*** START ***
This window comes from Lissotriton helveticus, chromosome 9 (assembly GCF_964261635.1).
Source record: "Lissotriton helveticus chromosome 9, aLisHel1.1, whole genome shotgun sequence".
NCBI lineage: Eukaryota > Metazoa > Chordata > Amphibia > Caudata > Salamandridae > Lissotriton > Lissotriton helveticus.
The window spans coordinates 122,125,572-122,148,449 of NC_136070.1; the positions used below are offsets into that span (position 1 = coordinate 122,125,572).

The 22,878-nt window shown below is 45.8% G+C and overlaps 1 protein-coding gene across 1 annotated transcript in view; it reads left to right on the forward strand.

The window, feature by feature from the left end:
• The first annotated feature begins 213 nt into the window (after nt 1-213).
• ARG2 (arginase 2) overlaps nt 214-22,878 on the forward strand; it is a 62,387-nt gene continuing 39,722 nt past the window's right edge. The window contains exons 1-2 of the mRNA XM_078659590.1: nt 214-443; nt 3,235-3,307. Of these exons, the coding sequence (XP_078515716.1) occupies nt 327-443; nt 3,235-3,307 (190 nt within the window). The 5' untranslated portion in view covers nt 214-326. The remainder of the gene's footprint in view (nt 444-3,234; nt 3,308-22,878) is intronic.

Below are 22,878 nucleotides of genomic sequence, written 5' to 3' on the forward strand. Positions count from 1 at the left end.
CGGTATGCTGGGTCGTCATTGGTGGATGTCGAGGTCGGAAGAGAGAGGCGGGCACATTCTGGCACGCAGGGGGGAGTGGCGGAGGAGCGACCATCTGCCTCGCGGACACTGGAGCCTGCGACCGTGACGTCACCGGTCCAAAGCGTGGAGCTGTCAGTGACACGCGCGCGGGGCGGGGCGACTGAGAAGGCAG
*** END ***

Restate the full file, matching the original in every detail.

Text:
This window comes from Lissotriton helveticus, chromosome 9 (assembly GCF_964261635.1).
Source record: "Lissotriton helveticus chromosome 9, aLisHel1.1, whole genome shotgun sequence".
NCBI lineage: Eukaryota > Metazoa > Chordata > Amphibia > Caudata > Salamandridae > Lissotriton > Lissotriton helveticus.
The window spans coordinates 122,125,572-122,148,449 of NC_136070.1; the positions used below are offsets into that span (position 1 = coordinate 122,125,572).

The 22,878-nt window shown below is 45.8% G+C and overlaps 1 protein-coding gene across 1 annotated transcript in view; it reads left to right on the forward strand.

The window, feature by feature from the left end:
• The first annotated feature begins 213 nt into the window (after nt 1-213).
• ARG2 (arginase 2) overlaps nt 214-22,878 on the forward strand; it is a 62,387-nt gene continuing 39,722 nt past the window's right edge. The window contains exons 1-2 of the mRNA XM_078659590.1: nt 214-443; nt 3,235-3,307. Of these exons, the coding sequence (XP_078515716.1) occupies nt 327-443; nt 3,235-3,307 (190 nt within the window). The 5' untranslated portion in view covers nt 214-326. The remainder of the gene's footprint in view (nt 444-3,234; nt 3,308-22,878) is intronic.

Below are 22,878 nucleotides of genomic sequence, written 5' to 3' on the forward strand. Positions count from 1 at the left end.
CGGTATGCTGGGTCGTCATTGGTGGATGTCGAGGTCGGAAGAGAGAGGCGGGCACATTCTGGCACGCAGGGGGGAGTGGCGGAGGAGCGACCATCTGCCTCGCGGACACTGGAGCCTGCGACCGTGACGTCACCGGTCCAAAGCGTGGAGCTGTCAGTGACACGCGCGCGGGGCGGGGCGACTGAGAAGGCAG